Short answer: NO
Now for a long winded NesikaChad dissertation:
For almost as long as folks have been bedding rifles there's existed a procedure for inspecting it that involves a mag base indicator holder. You stick it to the barrel, touch the forend of the stock with the indicator and loosen the guard screws individually to see how much deflection you have from fully torqued to static with no tension.
The magic number to stay inside of is .001" and if your diligent and thorough you can cut that number in half. The film thickness of a coating is applied pretty dern uniform. I've checked everyone before and after bedding/coating/final assembly and I've yet to see a difference on the indicator or on paper.
This is over literally hundreds of guns and a decade of hands on experience.
Take it one step further and we'll really get down in the mud. Any of the better epoxies have a shrinkage percentage that hovers between one and two percent. I write all my own inlets with CAD software based off the individual action that I happen to be working with at the time. I use CNC equipment to machine them as surface models. My bedding film is .05" thick from one end of the inlet to the other. The exception is behind the recoil lug where I fatten it up a bit more to better tolerate the hammering it takes.
So, lets do some simple math. one percent of .05" is .0005". I'm sure there's a bit more to this, but lets just keep it simple for the time being. IF that is indeed the case then the action has a total clearance of .001" from a diameter perspective. I come to this conclusion because the epoxy is going to shrink and pull away from the receiver as it cures, there should be a theoretical .001" difference between the outside diameter of the action and the inside diameter of the bedding inlet. Meaning the "gap" got bigger and the action would in theory have "wiggle room" now. In practice anyone will tell you this is BS because of how snug an action can fit in a stock once its bedded.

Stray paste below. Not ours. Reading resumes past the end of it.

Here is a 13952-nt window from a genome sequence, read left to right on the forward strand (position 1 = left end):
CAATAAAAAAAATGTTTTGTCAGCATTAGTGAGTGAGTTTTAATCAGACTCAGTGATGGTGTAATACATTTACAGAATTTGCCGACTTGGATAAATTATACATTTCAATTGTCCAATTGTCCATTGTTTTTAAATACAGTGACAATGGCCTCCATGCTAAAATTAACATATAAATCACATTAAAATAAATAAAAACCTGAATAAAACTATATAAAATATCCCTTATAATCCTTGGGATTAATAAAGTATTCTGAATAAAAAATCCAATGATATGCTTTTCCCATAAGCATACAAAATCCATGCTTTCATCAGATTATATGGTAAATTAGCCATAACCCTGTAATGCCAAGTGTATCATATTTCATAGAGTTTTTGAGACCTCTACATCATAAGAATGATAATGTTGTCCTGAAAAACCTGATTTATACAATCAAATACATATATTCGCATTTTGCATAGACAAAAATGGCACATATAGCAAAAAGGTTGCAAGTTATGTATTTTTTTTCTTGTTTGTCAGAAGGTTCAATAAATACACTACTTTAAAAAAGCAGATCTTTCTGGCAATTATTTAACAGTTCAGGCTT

But lets move forward anyway just for fun.
Lets say your coating is .001 to .0015 in film thickness which is a pretty accurate and fair dimension for the bulk of coatings out there. Using this figure Your only talking a difference of .0005" to .00075" per side.
To put this in a little different perspective the fit between the pistons and wrist pins on a 700+hp 13,000rpm NHRA Competition Eliminator (C altered) engine aren't held to a tolerance this close. ( I know because I used to work for a very successful team's engine builder in S. Cal in the early 90's as a machinist)
It's far enough "in the mud" that you can find it mathematically, but I can promise you you'll never see it in a million years on paper. There's too many off the shelf guns with no bedding to speak of that shoot just fine.
Hope this helped.